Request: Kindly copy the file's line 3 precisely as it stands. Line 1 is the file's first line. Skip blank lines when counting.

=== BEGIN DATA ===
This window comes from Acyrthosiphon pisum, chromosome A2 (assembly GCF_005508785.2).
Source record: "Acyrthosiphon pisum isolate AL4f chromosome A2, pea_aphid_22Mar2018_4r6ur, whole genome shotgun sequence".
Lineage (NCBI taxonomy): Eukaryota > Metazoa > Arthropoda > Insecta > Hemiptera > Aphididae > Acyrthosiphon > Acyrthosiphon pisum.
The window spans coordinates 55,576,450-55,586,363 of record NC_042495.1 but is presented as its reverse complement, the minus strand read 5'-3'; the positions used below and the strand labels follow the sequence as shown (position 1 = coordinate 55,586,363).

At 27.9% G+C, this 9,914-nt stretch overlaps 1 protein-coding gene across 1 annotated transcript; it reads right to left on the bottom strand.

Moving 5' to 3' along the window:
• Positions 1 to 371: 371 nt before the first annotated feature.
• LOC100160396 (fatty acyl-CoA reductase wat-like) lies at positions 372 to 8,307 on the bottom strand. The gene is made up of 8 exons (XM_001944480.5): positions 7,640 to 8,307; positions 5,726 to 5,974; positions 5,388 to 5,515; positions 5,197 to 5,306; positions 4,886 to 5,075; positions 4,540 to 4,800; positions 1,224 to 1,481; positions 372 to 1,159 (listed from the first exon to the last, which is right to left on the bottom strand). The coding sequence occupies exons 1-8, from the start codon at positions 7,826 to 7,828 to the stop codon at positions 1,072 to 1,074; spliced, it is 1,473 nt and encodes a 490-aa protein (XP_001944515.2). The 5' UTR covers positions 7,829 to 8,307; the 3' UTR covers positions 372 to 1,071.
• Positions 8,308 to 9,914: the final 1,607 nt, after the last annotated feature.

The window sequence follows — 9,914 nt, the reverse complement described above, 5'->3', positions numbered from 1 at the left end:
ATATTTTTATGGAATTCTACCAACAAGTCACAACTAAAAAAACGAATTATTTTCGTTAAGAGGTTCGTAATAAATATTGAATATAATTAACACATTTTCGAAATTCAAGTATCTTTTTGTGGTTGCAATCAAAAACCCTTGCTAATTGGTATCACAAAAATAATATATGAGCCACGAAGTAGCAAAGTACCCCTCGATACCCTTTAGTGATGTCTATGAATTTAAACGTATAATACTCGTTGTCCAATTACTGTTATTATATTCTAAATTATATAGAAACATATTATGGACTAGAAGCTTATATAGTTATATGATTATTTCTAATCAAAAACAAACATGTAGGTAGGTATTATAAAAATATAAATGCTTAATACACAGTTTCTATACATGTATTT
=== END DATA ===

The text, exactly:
Lineage (NCBI taxonomy): Eukaryota > Metazoa > Arthropoda > Insecta > Hemiptera > Aphididae > Acyrthosiphon > Acyrthosiphon pisum.